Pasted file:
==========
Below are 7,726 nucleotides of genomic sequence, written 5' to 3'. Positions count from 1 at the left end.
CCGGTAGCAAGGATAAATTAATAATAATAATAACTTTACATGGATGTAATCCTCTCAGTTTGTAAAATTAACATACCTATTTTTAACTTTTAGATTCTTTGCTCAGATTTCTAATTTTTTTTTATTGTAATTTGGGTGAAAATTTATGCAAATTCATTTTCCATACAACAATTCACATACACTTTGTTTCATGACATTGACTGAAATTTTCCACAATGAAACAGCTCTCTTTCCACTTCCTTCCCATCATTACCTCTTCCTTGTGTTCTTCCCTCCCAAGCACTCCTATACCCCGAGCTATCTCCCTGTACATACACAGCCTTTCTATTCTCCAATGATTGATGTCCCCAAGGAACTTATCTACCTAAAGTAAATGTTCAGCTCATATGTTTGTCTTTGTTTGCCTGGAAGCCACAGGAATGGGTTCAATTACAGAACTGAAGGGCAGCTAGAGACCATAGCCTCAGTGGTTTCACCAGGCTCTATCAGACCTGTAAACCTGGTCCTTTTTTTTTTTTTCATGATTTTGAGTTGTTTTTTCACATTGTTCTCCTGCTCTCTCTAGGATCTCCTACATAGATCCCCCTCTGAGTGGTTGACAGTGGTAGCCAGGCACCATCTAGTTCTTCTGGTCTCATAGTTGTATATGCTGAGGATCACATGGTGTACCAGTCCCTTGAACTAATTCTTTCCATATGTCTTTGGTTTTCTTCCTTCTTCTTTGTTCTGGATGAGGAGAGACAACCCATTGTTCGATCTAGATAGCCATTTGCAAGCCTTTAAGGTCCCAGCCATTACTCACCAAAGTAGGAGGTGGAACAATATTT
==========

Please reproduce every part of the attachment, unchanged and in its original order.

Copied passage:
Below are 7,726 nucleotides of genomic sequence, written 5' to 3'. Positions count from 1 at the left end.
CCGGTAGCAAGGATAAATTAATAATAATAATAACTTTACATGGATGTAATCCTCTCAGTTTGTAAAATTAACATACCTATTTTTAACTTTTAGATTCTTTGCTCAGATTTCTAATTTTTTTTTATTGTAATTTGGGTGAAAATTTATGCAAATTCATTTTCCATACAACAATTCACATACACTTTGTTTCATGACATTGACTGAAATTTTCCACAATGAAACAGCTCTCTTTCCACTTCCTTCCCATCATTACCTCTTCCTTGTGTTCTTCCCTCCCAAGCACTCCTATACCCCGAGCTATCTCCCTGTACATACACAGCCTTTCTATTCTCCAATGATTGATGTCCCCAAGGAACTTATCTACCTAAAGTAAATGTTCAGCTCATATGTTTGTCTTTGTTTGCCTGGAAGCCACAGGAATGGGTTCAATTACAGAACTGAAGGGCAGCTAGAGACCATAGCCTCAGTGGTTTCACCAGGCTCTATCAGACCTGTAAACCTGGTCCTTTTTTTTTTTTTCATGATTTTGAGTTGTTTTTTCACATTGTTCTCCTGCTCTCTCTAGGATCTCCTACATAGATCCCCCTCTGAGTGGTTGACAGTGGTAGCCAGGCACCATCTAGTTCTTCTGGTCTCATAGTTGTATATGCTGAGGATCACATGGTGTACCAGTCCCTTGAACTAATTCTTTCCATATGTCTTTGGTTTTCTTCCTTCTTCTTTGTTCTGGATGAGGAGAGACAACCCATTGTTCGATCTAGATAGCCATTTGCAAGCCTTTAAGGTCCCAGCCATTACTCACCAAAGTAGGAGGTGGAACAATATTT